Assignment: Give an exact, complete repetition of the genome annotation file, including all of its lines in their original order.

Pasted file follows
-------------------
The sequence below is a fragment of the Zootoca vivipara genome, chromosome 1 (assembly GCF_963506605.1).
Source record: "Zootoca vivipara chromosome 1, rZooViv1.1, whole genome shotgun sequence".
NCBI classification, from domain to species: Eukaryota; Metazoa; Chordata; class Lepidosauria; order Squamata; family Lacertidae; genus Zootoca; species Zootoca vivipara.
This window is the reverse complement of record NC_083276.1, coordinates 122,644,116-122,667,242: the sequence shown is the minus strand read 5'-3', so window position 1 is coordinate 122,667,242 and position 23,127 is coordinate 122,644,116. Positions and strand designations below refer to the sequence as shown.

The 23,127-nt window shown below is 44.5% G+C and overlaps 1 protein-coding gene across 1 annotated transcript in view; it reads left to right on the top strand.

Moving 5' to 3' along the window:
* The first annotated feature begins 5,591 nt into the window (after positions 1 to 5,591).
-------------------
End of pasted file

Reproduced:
The sequence below is a fragment of the Zootoca vivipara genome, chromosome 1 (assembly GCF_963506605.1).
Source record: "Zootoca vivipara chromosome 1, rZooViv1.1, whole genome shotgun sequence".
NCBI classification, from domain to species: Eukaryota; Metazoa; Chordata; class Lepidosauria; order Squamata; family Lacertidae; genus Zootoca; species Zootoca vivipara.
This window is the reverse complement of record NC_083276.1, coordinates 122,644,116-122,667,242: the sequence shown is the minus strand read 5'-3', so window position 1 is coordinate 122,667,242 and position 23,127 is coordinate 122,644,116. Positions and strand designations below refer to the sequence as shown.

The 23,127-nt window shown below is 44.5% G+C and overlaps 1 protein-coding gene across 1 annotated transcript in view; it reads left to right on the top strand.

Moving 5' to 3' along the window:
* The first annotated feature begins 5,591 nt into the window (after positions 1 to 5,591).